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In 1789 and afterwards, when colonies became states, most state legislatures passed “reception statutes.” These often-forgotten parts of state law history “received” the common law of England as of that date and, more importantly, empowered the courts to develop the common law in light of “reason and experience.” See Victor E. Schwartz & Leah Lorber, “Judicial Nullification of Civil Justice Reform Violates the Fundamental Federal Constitutional Principle of Separation of Powers: How to Restore the Right Balance,” 32 Rutgers L.J. (2001). Over the past 240 years, legislatures have retrieved the right to make law, including property law, commercial law, divorce law and almost every other civil field. There is one vestige, however, where courts still make law — the law of torts.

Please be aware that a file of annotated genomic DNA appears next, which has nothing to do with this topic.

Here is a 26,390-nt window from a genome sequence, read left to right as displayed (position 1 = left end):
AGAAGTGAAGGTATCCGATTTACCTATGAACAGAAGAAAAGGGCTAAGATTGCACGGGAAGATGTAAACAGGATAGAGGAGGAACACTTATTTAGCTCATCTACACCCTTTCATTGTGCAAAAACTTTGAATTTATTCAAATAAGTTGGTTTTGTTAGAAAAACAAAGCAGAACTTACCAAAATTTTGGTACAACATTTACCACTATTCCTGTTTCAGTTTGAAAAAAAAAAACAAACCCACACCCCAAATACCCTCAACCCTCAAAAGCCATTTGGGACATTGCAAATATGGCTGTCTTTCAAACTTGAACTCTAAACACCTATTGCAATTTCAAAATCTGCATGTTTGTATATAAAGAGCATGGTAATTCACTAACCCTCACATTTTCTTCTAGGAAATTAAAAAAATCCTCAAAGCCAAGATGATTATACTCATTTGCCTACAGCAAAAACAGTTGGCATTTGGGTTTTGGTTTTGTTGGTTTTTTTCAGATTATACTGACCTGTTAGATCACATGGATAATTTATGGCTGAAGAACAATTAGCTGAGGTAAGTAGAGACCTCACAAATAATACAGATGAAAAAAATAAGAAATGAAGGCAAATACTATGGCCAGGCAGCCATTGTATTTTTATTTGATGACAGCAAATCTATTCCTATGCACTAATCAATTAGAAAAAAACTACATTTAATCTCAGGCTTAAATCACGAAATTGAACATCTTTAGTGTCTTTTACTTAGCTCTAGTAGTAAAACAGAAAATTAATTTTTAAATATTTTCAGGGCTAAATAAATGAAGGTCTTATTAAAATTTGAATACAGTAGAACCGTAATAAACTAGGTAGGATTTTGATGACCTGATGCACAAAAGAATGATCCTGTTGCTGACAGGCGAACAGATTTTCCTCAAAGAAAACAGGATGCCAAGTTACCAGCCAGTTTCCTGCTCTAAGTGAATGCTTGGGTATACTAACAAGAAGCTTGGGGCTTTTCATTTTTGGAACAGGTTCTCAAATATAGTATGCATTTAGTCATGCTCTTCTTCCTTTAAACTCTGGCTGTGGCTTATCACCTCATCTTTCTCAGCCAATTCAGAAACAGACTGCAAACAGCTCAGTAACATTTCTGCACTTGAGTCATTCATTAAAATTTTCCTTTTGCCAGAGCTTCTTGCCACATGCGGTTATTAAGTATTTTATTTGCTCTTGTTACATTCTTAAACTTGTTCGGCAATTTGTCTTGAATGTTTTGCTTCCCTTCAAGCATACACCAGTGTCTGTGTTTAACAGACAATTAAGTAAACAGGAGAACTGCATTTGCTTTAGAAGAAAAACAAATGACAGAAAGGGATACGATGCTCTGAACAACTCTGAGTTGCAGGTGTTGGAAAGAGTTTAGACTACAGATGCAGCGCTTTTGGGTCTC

Today, courts make full use of that power, as they did two centuries ago. While state legislatures occasionally have stepped in and enacted “tort reform,” setting forth limits or defining when a party might be held liable and the amount of damages that may be imposed for that liability, most tort law still springs from the fountainhead of judicial decisions.

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